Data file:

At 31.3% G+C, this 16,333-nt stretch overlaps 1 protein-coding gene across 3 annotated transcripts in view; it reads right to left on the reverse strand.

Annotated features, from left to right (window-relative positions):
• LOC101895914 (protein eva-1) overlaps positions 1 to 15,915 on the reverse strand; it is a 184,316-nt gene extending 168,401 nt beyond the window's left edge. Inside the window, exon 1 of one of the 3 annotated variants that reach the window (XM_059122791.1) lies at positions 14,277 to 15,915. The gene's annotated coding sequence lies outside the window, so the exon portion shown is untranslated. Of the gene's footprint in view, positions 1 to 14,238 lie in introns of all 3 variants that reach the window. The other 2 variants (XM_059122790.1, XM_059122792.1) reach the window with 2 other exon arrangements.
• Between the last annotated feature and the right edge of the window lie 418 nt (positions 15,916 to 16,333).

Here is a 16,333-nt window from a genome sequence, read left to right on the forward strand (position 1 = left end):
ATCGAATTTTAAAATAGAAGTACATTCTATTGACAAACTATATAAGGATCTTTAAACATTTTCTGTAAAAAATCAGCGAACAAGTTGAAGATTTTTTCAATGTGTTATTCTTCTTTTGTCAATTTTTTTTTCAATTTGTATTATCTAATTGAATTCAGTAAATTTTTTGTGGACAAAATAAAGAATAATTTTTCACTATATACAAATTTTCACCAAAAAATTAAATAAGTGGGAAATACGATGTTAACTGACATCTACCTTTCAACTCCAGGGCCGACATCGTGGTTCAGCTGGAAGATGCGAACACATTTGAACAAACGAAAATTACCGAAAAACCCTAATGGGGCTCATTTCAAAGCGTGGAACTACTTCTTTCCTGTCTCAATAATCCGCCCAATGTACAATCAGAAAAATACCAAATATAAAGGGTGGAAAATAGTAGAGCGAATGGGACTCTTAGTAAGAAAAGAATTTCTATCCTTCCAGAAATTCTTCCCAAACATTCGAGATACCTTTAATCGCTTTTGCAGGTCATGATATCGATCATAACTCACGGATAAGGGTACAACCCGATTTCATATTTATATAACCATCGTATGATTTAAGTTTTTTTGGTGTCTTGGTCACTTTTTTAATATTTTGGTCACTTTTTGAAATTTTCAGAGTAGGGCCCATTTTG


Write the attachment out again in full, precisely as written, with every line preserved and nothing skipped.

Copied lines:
At 31.3% G+C, this 16,333-nt stretch overlaps 1 protein-coding gene across 3 annotated transcripts in view; it reads right to left on the reverse strand.

Annotated features, from left to right (window-relative positions):
• LOC101895914 (protein eva-1) overlaps positions 1 to 15,915 on the reverse strand; it is a 184,316-nt gene extending 168,401 nt beyond the window's left edge. Inside the window, exon 1 of one of the 3 annotated variants that reach the window (XM_059122791.1) lies at positions 14,277 to 15,915. The gene's annotated coding sequence lies outside the window, so the exon portion shown is untranslated. Of the gene's footprint in view, positions 1 to 14,238 lie in introns of all 3 variants that reach the window. The other 2 variants (XM_059122790.1, XM_059122792.1) reach the window with 2 other exon arrangements.
• Between the last annotated feature and the right edge of the window lie 418 nt (positions 15,916 to 16,333).

Here is a 16,333-nt window from a genome sequence, read left to right on the forward strand (position 1 = left end):
ATCGAATTTTAAAATAGAAGTACATTCTATTGACAAACTATATAAGGATCTTTAAACATTTTCTGTAAAAAATCAGCGAACAAGTTGAAGATTTTTTCAATGTGTTATTCTTCTTTTGTCAATTTTTTTTTCAATTTGTATTATCTAATTGAATTCAGTAAATTTTTTGTGGACAAAATAAAGAATAATTTTTCACTATATACAAATTTTCACCAAAAAATTAAATAAGTGGGAAATACGATGTTAACTGACATCTACCTTTCAACTCCAGGGCCGACATCGTGGTTCAGCTGGAAGATGCGAACACATTTGAACAAACGAAAATTACCGAAAAACCCTAATGGGGCTCATTTCAAAGCGTGGAACTACTTCTTTCCTGTCTCAATAATCCGCCCAATGTACAATCAGAAAAATACCAAATATAAAGGGTGGAAAATAGTAGAGCGAATGGGACTCTTAGTAAGAAAAGAATTTCTATCCTTCCAGAAATTCTTCCCAAACATTCGAGATACCTTTAATCGCTTTTGCAGGTCATGATATCGATCATAACTCACGGATAAGGGTACAACCCGATTTCATATTTATATAACCATCGTATGATTTAAGTTTTTTTGGTGTCTTGGTCACTTTTTTAATATTTTGGTCACTTTTTGAAATTTTCAGAGTAGGGCCCATTTTG